The Caps, Anthony Bourdain, and Diane Court’s Theory of Convergence

Going from ecstatic last night (CAPS!!) to gutted this morning (Anthony Bourdain) has me thinking about Diane Court’s theory of convergence from the movie Say Anything:

“I have this theory of convergence, that good things always happen with bad things. I know you have to deal with them at the same time, but I just don’t know why they have to happen at the same time. I just wish I could work out some sort of schedule.”

In reality the schedule would suck, because you’d be dreading the bad things and trying to avoid them… and unfortunately that isn’t life. The truth is that part of what makes the amazing things so relevant and thrilling is that they don’t happen all the time. But when they do, you have to recognize them. And appreciate them. And feel fucking joy about them. I see a lot of people on social media focused on the things they’re mad about, or the things they don’t have that they think they deserve, or the reasons they think they or their lives are not good enough. I want to scream JUST STOP IT!!! But I know that I can’t — because I can’t change someone else’s perspective. And I shouldn’t — because I don’t know what’s going on for them on the inside. But if there’s anything I’ve learned, it’s that happiness and fulfillment aren’t things that the universe just magically bestows upon you. You don’t get them because you somehow deserve them. (Think about the corollary of that — unhappy people therefore don’t??) You get happiness and fulfillment because you have the willingness to work for and create them for yourself, but also because you realize and accept that they won’t always look like what you thought they would. In fact, they VERY OFTEN DON’T.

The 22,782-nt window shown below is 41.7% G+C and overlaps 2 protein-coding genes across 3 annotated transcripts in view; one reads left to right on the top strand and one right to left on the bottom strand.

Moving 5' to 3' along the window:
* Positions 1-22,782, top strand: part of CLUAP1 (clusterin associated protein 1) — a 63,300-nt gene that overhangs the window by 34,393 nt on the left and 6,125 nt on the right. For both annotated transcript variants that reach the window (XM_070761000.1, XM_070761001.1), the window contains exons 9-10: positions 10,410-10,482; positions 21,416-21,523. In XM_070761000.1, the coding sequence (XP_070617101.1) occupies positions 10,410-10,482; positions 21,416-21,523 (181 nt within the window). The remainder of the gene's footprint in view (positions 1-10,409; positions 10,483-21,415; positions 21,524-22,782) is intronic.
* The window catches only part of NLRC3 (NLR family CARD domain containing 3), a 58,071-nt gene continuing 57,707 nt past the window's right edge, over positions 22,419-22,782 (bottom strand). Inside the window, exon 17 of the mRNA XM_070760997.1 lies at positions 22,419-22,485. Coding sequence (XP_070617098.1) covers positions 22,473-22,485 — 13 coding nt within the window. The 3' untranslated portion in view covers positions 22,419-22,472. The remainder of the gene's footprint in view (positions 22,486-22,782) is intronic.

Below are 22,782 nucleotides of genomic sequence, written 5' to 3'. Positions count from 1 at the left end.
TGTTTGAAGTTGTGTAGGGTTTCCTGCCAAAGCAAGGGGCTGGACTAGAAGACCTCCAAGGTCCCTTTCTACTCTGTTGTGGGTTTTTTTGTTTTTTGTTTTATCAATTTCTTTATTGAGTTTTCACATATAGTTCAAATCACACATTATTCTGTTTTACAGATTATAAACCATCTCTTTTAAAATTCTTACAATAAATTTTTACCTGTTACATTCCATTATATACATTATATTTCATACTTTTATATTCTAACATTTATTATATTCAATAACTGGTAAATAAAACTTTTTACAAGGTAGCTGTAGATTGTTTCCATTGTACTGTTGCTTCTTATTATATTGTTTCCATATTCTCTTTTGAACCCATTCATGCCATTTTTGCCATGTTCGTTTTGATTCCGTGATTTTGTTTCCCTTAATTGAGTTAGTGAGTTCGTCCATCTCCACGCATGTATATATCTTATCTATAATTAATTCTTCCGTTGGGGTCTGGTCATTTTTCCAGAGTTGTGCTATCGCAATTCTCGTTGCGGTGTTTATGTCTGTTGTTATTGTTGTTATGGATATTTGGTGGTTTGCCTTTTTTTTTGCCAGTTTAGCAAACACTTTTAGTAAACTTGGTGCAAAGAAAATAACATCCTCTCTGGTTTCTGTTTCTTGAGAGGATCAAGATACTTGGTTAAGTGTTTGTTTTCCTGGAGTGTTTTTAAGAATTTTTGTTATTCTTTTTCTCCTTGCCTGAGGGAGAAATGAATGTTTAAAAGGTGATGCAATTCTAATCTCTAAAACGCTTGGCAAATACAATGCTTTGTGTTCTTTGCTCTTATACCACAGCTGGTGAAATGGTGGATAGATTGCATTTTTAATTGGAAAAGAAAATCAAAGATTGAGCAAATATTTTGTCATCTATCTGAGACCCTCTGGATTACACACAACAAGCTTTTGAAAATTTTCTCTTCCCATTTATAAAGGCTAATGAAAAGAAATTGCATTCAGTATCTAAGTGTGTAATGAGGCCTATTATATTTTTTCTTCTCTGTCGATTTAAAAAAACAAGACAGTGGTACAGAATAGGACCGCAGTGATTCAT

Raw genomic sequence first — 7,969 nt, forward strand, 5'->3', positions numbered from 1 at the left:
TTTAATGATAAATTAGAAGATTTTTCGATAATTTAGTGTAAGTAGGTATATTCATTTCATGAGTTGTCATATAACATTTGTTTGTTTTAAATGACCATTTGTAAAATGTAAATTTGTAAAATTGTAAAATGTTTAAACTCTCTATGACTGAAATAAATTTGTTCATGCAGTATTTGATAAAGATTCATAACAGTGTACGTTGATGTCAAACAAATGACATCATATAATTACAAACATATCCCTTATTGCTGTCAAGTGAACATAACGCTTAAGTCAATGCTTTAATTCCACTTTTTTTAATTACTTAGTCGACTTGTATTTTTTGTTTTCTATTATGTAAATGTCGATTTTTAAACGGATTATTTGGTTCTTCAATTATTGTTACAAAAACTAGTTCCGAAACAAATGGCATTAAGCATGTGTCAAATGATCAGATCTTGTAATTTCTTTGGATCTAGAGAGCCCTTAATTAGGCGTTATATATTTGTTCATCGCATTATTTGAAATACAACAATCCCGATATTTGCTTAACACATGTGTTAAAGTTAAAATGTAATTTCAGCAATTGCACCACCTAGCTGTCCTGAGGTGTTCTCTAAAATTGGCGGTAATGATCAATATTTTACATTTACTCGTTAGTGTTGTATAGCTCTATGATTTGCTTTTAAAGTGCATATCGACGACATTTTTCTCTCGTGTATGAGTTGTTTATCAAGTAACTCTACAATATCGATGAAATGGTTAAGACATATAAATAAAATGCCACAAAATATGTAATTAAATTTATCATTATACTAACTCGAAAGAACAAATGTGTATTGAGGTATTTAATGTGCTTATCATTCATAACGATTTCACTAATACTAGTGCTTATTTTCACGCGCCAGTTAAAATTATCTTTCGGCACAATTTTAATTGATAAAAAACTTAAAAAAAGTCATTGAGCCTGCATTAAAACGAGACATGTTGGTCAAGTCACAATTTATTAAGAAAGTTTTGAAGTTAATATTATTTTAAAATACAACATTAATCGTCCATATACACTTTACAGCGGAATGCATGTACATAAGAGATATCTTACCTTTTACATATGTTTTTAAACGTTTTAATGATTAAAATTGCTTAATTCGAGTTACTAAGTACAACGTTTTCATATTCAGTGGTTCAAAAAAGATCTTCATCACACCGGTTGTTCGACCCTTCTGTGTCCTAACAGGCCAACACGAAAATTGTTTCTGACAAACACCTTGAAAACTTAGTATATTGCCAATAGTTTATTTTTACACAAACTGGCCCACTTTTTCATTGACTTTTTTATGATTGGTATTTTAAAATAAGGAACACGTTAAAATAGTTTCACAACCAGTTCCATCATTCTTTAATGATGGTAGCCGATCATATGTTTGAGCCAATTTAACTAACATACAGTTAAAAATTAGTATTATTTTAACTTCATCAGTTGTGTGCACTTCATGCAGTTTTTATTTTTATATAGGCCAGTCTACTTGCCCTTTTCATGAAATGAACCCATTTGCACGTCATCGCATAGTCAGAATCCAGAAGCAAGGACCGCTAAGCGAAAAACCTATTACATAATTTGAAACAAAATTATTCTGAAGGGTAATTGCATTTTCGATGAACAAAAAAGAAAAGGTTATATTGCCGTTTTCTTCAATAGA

You can’t create a life where bad things will never happen. You create a life and a circle of support where you will be able to handle them when they do. You can’t insulate yourself from the world, no matter how hard you try. In that direction lies despair, because it will never truly work. In the words of Good Will Hunting’s Sean Maguire, “You’ll have bad times. But they’ll always wake you up to the good stuff you weren’t paying attention to.” I love that quote (and yes, I live my life through movie lines), but I think an important point is missing: waking up to that good stuff requires you to be willing to recognize it. And cherish it. That recognition — that “waking up” — is a conscious choice.

True happiness is difficult, because it requires vulnerability. And being vulnerable is HARD. Allowing yourself to be open to the unbelievable possibilities of the world also means leaving yourself open to its ability to leave you gutted, like I feel right now. Good lord I loved Anthony Bourdain. His openness to experience and his desire to understand people had real influence on me and my perspectives, and truly inspired me to want to be out in the world and make as many connections as possible. (I mean really, his shows were never actually about food.) I am so sad that he is gone. I am so sad that he ultimately couldn’t win against the alligators. But man I am happy that he lived such a wild, beautiful life. Cherish the good things and the hard things and the tiny things and the immeasurable things. Hug your people. Call your mom. Walk your dog. And at the end of the day, remember that YOU CAN DO THIS. Live. Out. Loud.